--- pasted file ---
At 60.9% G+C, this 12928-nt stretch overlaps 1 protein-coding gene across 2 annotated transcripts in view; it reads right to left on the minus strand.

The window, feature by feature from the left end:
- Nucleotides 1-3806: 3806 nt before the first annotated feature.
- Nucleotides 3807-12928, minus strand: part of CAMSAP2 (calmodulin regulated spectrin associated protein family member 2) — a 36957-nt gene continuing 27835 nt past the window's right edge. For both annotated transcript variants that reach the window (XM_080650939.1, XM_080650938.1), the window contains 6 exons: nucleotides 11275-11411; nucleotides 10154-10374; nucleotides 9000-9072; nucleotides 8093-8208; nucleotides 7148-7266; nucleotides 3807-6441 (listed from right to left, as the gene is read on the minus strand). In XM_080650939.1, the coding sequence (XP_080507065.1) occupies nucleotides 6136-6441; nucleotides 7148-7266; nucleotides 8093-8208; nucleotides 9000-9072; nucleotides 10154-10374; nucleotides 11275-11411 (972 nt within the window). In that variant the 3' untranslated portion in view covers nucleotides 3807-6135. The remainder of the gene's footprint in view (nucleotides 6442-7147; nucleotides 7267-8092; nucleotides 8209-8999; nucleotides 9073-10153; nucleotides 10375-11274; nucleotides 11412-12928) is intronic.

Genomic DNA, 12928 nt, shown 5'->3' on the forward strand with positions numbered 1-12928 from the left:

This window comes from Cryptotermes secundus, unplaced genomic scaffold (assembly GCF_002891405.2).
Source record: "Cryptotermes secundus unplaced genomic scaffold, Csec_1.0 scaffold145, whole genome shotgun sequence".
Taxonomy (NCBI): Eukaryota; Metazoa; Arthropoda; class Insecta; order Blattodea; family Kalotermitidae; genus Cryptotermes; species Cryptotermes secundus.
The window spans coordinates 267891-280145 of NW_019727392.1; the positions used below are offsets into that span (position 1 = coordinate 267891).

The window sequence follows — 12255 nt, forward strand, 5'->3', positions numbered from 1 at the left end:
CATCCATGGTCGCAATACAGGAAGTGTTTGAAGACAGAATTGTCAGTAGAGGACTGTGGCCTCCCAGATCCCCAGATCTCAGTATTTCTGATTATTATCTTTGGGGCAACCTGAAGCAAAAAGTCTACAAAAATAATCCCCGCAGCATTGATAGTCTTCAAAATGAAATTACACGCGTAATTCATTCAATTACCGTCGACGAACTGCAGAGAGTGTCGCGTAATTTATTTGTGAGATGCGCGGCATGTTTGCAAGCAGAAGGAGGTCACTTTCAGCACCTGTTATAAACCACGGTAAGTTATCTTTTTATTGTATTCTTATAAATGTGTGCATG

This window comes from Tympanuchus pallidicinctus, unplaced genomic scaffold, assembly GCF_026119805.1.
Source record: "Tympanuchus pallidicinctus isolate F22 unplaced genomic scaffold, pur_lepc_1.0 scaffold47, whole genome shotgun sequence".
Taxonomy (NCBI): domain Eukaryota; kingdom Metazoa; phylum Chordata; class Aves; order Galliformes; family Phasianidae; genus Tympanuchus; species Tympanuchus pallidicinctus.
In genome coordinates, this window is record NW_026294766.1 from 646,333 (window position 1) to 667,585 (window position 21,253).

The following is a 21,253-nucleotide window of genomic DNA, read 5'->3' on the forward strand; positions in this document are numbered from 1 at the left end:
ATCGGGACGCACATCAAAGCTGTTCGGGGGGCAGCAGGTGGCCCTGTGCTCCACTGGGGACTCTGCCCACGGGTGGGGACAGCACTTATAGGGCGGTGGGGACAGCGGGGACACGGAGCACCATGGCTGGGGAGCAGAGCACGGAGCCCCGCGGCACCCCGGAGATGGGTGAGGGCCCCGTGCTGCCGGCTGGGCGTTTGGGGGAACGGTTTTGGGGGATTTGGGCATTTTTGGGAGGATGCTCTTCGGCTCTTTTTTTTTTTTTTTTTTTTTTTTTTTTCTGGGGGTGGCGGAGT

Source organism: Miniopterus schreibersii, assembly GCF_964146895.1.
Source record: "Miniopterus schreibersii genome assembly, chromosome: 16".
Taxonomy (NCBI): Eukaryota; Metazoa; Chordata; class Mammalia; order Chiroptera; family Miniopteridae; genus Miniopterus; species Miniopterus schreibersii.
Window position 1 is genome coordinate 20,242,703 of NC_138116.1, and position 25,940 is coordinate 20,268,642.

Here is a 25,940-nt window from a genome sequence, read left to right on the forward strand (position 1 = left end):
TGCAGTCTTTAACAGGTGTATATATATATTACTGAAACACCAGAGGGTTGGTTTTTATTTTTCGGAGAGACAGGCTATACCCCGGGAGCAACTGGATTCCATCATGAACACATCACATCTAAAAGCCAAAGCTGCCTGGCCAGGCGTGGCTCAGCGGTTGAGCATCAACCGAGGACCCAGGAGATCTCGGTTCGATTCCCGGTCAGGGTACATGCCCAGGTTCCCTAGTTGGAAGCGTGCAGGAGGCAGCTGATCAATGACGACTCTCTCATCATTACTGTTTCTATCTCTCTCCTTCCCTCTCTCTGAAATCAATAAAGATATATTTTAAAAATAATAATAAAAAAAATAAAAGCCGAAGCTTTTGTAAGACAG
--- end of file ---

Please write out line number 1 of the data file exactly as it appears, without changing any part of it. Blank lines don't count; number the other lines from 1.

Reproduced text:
At 60.9% G+C, this 12928-nt stretch overlaps 1 protein-coding gene across 2 annotated transcripts in view; it reads right to left on the minus strand.